About the Film:
One of the recurring images of old time Southern politics were candidates who could give and take it in stump speaking. Today a few vestiges of that kind of politics remain. There’s Shad Planking in Virginia, political speeches during Mississippi’s Neshoba County Fair, and in Kentucky, the annual Fancy Farm Picnic. The little western Kentucky town of 500 hosts thousands of people every summer and in the midst of record setting preparation of meat, comes two hours of back and forth speeches and heckling of politicians, on a stage in front of the St. Jerome’s Catholic Church, Republicans on one side of the stage, Democrats on the other.
2016 was the 136th annual picnic and observers were wondering if the festivities marked the tipping point in the decline and fall of the Kentucky Democratic Party. While the Republicans giving speeches featured the sitting Governor and both US Senators, not a single statewide Democratic officeholder choose to attend – and that was among the only two that remain. The Democratic candidate opposing Rand Paul was the openly gay mayor of Lexington and the best the Clinton campaign for President could do to represent them was to send in a former Senator from North Carolina.
Until recent times, while most white voters in western Kentucky voted Republican in national office elections, they remained registered as Democrats in order to vote for local candidates in the Democratic primary. But two terms of President Obama, as its done in the rest of the South, has seen a mass move into the Republican Party. Now it’s hard to find a local Democrat in office and Fancy Farm, in 2016, was an example of that transition. So has Gibraltar tumbled?
About the Filmmakers:
Louis Alvarez, Andrew Kolker, and Paul Stekler have been responsible for some of the most respected political documentaries of the past twenty years, bringing an anthropological perspective to the way Americans practice politics. Their work is known for engaging stories and memorable characters, with large dollops of humor and provocative points of view. Vote for Me: Politics in America, a four-hour PBS series on electoral politics and American culture, won a Peabody and a duPont-Columbia Journalism Award. Most recently, Getting Back to Abnormal, their look at race and politics in post-Katrina New Orleans, was shown on PBS’ premier documentary series POV. Other credits include Stekler’s George Wallace: Settin’ The Woods on Fire and Alvarez and Kolker’s People Like Us: Social Class in America and The Anti-Americans.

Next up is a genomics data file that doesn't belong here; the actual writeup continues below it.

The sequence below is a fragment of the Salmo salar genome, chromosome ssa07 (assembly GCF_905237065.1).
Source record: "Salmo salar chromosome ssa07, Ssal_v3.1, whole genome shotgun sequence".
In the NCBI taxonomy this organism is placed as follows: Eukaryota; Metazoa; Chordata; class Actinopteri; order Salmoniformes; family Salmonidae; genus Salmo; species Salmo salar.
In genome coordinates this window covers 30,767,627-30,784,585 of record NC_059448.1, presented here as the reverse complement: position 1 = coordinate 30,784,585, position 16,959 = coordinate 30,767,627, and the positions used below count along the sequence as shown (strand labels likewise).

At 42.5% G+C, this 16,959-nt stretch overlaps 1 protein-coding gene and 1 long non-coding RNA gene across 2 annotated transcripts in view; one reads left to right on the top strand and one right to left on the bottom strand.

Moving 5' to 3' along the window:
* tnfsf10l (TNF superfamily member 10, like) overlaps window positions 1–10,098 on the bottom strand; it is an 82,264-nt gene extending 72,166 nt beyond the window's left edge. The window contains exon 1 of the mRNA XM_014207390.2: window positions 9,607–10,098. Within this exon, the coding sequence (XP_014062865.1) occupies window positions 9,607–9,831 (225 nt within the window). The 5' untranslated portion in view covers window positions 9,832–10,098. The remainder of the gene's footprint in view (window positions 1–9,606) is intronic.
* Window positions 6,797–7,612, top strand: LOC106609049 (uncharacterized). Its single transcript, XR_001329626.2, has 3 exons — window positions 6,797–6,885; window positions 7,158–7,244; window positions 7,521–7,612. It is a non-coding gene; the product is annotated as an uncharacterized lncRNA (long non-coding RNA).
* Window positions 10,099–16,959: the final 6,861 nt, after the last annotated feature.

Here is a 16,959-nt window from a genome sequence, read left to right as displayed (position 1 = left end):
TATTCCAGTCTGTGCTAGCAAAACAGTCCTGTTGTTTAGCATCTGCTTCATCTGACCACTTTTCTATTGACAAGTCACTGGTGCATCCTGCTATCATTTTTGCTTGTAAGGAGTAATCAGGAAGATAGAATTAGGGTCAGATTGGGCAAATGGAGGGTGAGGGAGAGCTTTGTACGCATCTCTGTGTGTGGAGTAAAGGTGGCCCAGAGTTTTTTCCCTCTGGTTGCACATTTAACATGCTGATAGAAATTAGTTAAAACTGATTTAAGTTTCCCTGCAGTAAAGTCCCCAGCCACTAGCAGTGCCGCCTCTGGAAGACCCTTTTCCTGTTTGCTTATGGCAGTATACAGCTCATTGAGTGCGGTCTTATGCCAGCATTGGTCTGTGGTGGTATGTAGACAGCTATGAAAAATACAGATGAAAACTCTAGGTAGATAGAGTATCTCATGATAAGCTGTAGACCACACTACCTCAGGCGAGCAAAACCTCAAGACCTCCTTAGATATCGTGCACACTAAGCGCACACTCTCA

Republicans not only took over the last legislative body in the South controlled by Democrats, they captured it in a landslide, taking 17 Democratic seats. The partisan balance how changes for a 53 to 47 Democratic majority to at least a 64 seat Republican majority. They even beat longtime House Speaker Greg Stumbo, in office since 1980.
Their landslide victory included Dan Johnson, the bishop of Heart of Fire Church in Louisville. GOP officials had asked him to drop out of the race after he posted offensive pictures on Facebook that depicted President Barack Obama and first lady Michelle Obama as apes. He won by 200 votes.